Did the drive from Wichita to Waco today. Plagued by flooded roads at every turn but eventually got onto I35 and made up time headed south. Rental is a TRD Pro 4Runner. I can see the appeal but it's definitely not the vehicle for me. Still had some fun with it though!
Tried to hike in Arkansas today. Trail was nothing but mud unfortunately. Dual use trails (mountain bike and hiker) usually suffer this fate in the wet in my experience. Made it 1/4 mile before giving up and heading back to the truck. Just too muddy.
I'll see what I can find between Rogers and Bryant tomorrow...
Finished up work just before lunch in Rogers AR and started heading south to Bryant AR. If you make use of the ol' interstate system this trip takes a little over 3 hours. However if you take more interesting roads you can make this trip take closer to 5 hours.
I've never spent a lot of time in Arkansas but there's certainly some beautiful country out this way.
Lots of great roads to explore.
Cool water features and some awesome old buildings.
Passed by quite a few remote trailheads today. Took notes as I went and marked some POIs on my GPS to return to when I'm not working. Arkansas, you're alright in my book.
Last week saw the family headed to Los Angeles for the 4th of July. On the 4th we hit Santa Monica and the pier. Spent some time on the beach and then headed up to Malibu. While in LA we visited spores that interested the wife, Hollywood, Beverly Hills and did some shopping on Rodeo Drive. I can now say I've done it and never have to go back.
Hit up some of the motocross tracks wedge only seen on TV and stored in to see Malcolm Smith's store and museum pieces. His son's Dakar bike was awesome!
We were going to head up to Lone Pine but all the shaking going on had the wife concerned so we headed to San Diego instead. Hit up the tourist spots and had dinner in the Gas Lamp district. Made sure to take the family out to Point Loma and the National Monument. Spent some time reflecting on the cost of everything we have.
Sunday saw the family part ways. While everyone else flew home to Atlanta, my daughter and I headed for Miami. Florida was to be our home for the next two weeks. Arriving on the ground we selected a 2018 Subaru Forrester as our rental. Wedge been considering one of these (amount many other cars) for our daughter's first vehicle. I can say this one didn't make a good impression. I turned it in less than 8 hours later due to transmission problems. We swapped for a Mustang convertible and spent a lot of time with the top down.
The first few days were nothing but work but we took a little time out to see Miami Beach. If you've never been you're not missing anything. Then we heard north toward Orlando and Florida's Space Coast. The Kennedy Space Center was the only one of the big three (Houston, Huntsville and Kennedy) that my daughter hadn't been to so we made a day of it.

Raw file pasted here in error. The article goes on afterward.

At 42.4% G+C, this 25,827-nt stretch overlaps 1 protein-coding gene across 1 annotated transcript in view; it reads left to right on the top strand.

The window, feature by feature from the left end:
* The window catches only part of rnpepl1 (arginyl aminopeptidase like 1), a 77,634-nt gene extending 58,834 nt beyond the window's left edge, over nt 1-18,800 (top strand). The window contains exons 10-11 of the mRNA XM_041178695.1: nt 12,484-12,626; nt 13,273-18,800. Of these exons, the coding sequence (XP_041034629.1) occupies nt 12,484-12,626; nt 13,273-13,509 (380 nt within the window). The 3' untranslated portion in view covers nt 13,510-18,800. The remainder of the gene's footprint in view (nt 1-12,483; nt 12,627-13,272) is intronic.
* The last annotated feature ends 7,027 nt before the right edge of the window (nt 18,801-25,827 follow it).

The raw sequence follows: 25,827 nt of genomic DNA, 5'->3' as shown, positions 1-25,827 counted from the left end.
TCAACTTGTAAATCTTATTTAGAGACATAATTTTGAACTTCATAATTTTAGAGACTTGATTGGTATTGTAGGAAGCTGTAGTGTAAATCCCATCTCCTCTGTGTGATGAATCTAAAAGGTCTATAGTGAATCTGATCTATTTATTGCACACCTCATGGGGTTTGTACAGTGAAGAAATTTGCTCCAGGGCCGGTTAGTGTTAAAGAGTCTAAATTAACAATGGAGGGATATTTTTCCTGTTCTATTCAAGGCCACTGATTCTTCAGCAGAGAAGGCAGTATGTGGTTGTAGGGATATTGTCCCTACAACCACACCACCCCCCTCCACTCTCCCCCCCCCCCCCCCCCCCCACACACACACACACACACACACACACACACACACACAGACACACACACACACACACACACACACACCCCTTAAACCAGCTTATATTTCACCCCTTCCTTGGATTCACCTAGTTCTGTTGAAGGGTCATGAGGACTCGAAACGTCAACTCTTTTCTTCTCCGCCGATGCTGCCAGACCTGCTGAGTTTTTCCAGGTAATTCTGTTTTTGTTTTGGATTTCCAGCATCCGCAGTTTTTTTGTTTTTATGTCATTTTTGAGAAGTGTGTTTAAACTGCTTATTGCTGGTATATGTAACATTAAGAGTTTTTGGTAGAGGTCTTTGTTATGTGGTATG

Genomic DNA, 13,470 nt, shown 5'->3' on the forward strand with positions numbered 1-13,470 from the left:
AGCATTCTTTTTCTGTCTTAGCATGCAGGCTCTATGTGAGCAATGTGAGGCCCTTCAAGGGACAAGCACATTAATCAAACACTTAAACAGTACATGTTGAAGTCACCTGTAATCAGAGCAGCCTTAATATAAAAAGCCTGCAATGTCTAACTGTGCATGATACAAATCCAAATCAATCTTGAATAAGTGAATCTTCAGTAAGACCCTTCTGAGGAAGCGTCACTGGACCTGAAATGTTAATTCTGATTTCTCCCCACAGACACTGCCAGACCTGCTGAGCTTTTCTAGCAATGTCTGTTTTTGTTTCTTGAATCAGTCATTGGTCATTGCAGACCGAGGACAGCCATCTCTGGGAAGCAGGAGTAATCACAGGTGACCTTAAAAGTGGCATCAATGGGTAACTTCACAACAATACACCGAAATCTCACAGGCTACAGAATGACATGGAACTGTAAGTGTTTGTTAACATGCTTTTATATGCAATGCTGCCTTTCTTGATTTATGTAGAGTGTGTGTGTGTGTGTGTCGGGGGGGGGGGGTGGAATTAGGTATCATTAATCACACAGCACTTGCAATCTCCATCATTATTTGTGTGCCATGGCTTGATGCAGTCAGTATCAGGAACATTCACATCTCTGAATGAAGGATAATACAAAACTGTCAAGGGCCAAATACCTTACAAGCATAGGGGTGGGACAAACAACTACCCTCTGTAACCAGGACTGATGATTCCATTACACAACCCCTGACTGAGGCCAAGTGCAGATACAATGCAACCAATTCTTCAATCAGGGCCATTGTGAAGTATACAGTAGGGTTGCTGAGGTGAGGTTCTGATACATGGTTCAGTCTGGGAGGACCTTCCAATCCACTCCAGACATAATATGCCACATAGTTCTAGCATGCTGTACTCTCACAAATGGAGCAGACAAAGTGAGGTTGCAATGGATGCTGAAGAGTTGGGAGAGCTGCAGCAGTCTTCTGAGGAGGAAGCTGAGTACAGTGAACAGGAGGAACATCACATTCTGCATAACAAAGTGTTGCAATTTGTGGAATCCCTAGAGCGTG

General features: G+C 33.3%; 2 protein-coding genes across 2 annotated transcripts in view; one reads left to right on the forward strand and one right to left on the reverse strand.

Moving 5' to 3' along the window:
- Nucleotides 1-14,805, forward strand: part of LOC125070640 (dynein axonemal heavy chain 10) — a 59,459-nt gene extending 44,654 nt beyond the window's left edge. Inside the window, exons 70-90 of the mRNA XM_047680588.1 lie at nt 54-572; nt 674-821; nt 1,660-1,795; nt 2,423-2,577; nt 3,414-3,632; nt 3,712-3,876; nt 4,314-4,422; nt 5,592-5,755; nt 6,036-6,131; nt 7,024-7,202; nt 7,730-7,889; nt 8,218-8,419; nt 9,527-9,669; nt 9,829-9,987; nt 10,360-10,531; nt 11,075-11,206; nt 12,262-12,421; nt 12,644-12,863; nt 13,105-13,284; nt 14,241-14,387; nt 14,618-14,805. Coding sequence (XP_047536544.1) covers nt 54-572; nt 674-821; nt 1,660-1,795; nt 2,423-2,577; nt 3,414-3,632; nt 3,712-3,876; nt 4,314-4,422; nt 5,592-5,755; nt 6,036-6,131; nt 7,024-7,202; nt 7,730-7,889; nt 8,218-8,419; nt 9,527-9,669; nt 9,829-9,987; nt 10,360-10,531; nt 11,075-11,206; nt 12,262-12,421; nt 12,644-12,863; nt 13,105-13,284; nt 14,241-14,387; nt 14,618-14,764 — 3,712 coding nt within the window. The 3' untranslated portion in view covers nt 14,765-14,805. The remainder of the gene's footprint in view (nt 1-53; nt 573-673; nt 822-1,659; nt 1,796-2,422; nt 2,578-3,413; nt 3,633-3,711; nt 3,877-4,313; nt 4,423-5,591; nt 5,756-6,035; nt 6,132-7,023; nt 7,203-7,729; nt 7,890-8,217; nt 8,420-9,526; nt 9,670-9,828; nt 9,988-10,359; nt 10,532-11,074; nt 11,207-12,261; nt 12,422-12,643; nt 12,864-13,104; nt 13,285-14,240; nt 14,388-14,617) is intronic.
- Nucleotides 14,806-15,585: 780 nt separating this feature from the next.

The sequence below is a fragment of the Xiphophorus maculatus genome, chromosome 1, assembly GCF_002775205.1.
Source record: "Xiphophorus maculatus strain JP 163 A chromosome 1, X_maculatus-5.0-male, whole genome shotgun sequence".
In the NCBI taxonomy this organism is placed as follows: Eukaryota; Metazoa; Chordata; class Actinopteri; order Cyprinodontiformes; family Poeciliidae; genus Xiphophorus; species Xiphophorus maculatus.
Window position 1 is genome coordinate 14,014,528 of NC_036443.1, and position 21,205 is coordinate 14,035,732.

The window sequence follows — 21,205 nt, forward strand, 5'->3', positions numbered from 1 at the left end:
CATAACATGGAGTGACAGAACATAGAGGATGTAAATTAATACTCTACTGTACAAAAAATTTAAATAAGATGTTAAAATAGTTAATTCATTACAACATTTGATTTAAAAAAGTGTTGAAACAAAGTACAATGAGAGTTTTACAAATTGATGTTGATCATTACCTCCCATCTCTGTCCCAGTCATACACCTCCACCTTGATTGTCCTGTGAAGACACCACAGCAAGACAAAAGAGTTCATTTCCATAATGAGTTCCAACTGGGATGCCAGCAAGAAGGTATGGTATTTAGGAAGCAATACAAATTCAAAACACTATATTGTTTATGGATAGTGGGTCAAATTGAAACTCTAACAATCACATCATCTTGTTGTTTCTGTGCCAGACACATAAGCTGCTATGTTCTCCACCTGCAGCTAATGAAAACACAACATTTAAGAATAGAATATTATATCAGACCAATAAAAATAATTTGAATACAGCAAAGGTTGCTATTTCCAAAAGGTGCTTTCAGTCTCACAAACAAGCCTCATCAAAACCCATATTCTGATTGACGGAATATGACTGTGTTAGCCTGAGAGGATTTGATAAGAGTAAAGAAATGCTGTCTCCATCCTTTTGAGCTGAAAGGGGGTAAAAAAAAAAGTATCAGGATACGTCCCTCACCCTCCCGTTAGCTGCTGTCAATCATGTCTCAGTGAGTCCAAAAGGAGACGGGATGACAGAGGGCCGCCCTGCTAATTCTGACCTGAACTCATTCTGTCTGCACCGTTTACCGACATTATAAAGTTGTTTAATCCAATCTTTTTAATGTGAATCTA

It's been years since I've visited and a lot has changed. First was the cost, $130 for the two of us plus parking. After securing our tickets we headed in and were greeted by gift shops and restaurants. I was not feeling optimistic. After making our way past them and consulting the map provided we hit up the IMAX theater for a video about the past present and future of American space travel narrated by Patrick Stewart. This 40 minute film alone almost made the entire admission price worth it.
Next to the IMAX theater there's a "science on a sphere" exhibit that you can use to pass the time between showings. They use three projectors to present animated 3d representations of celestial bodies on a sphere in the middle of the room. Very cool.
We wandered through other exhibits looking at replicas of the Mars rovers, information about upcoming missions and artifacts from the past. Hoping on the included bus tour we were taken past launch pads where history was made and pads that have been leased to SpaceX and ULA where history continues to be made.
The mobile platform in that last photo gets very similar gas mileage to most overland vehicles: 32 feet per gallon. Top speed, 1 mph.
The bus tour ends at the Saturn V building where you're taken through a series of video presentations including a simulated launch from inside the command center exactly as it looked when we went men to the moon.
As the presentation progresses the video monitors above play various footage while the launch is narrated by people who were there. About 1 minute before launch all the consoles come to life with audio of each station technician plays. Once the countdown hits zero the room actually starts to shake. After the presentation is offer you exit into the long hanger where a Saturn V rocket is on display. The whole hanger is full of cool things including moon rocks and some of the original capsules that return astronauts to earth.
I live about 30 mins from KSC, 20 mins from Daytona. Canaveral National Seashore is one of my favorite Sunday drives. There is a backroad loop off property that goes through the mangrove swamps and tidewater areas.
I need to do a better job updating this in a timely manner...I'm now relying on my failing memory to figure out what I did at this point. Let's see...